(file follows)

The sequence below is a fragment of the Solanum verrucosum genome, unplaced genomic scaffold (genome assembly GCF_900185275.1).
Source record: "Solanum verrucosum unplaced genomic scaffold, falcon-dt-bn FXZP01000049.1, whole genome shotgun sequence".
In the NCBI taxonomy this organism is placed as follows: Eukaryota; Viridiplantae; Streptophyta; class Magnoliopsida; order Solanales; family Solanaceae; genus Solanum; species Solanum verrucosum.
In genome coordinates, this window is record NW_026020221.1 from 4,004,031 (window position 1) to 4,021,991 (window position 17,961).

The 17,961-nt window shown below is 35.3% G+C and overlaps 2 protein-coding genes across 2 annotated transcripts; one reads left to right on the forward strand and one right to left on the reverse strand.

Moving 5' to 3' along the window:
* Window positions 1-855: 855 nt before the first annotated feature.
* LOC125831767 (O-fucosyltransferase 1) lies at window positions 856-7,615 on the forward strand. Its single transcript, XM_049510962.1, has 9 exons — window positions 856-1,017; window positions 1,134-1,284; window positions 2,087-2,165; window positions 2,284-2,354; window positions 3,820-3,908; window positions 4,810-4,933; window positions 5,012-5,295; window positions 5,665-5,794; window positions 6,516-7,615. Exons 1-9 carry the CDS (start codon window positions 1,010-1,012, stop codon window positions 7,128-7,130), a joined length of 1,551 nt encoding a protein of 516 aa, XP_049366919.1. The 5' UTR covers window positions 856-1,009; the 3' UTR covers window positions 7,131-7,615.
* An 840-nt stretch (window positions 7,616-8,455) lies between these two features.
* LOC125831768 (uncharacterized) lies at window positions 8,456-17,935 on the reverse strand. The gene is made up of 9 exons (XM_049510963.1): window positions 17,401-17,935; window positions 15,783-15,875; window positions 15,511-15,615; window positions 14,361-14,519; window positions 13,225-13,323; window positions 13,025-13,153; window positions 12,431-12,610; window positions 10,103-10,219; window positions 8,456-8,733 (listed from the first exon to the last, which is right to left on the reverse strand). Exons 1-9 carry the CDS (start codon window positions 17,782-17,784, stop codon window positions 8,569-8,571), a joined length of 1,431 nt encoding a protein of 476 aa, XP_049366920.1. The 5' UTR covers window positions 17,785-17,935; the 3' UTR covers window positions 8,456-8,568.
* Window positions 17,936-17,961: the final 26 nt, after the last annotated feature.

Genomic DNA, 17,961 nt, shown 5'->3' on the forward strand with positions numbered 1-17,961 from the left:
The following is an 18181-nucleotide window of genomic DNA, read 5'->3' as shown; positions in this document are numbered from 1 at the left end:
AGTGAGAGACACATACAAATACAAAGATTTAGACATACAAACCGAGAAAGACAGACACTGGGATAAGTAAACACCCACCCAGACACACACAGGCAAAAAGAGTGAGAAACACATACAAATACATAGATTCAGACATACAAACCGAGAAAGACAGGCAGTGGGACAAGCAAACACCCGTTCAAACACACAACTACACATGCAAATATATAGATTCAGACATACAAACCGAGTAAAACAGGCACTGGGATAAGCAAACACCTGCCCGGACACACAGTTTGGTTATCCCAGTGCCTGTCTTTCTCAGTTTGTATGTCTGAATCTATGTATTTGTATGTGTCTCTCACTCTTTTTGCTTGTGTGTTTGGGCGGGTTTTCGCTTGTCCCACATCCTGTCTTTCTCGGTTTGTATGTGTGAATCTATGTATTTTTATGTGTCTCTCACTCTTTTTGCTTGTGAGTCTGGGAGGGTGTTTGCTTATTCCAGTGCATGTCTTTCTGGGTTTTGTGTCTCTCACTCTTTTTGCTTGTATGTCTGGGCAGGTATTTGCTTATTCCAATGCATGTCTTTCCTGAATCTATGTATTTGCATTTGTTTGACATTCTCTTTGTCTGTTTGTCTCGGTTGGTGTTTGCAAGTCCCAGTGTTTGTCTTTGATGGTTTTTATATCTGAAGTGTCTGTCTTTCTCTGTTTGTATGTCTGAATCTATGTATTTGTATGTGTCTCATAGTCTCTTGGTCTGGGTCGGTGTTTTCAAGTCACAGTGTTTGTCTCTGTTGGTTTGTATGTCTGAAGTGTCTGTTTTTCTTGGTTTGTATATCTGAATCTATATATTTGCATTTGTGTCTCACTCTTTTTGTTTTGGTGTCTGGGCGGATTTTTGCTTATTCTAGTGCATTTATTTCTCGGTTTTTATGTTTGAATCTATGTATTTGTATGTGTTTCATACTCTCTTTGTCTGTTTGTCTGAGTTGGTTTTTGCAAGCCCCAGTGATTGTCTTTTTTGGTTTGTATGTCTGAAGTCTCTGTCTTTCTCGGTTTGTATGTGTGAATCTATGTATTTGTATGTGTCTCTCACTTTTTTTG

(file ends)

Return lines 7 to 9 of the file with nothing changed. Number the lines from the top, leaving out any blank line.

* Window positions 1-855: 855 nt before the first annotated feature.
* LOC125831767 (O-fucosyltransferase 1) lies at window positions 856-7,615 on the forward strand. Its single transcript, XM_049510962.1, has 9 exons — window positions 856-1,017; window positions 1,134-1,284; window positions 2,087-2,165; window positions 2,284-2,354; window positions 3,820-3,908; window positions 4,810-4,933; window positions 5,012-5,295; window positions 5,665-5,794; window positions 6,516-7,615. Exons 1-9 carry the CDS (start codon window positions 1,010-1,012, stop codon window positions 7,128-7,130), a joined length of 1,551 nt encoding a protein of 516 aa, XP_049366919.1. The 5' UTR covers window positions 856-1,009; the 3' UTR covers window positions 7,131-7,615.
* An 840-nt stretch (window positions 7,616-8,455) lies between these two features.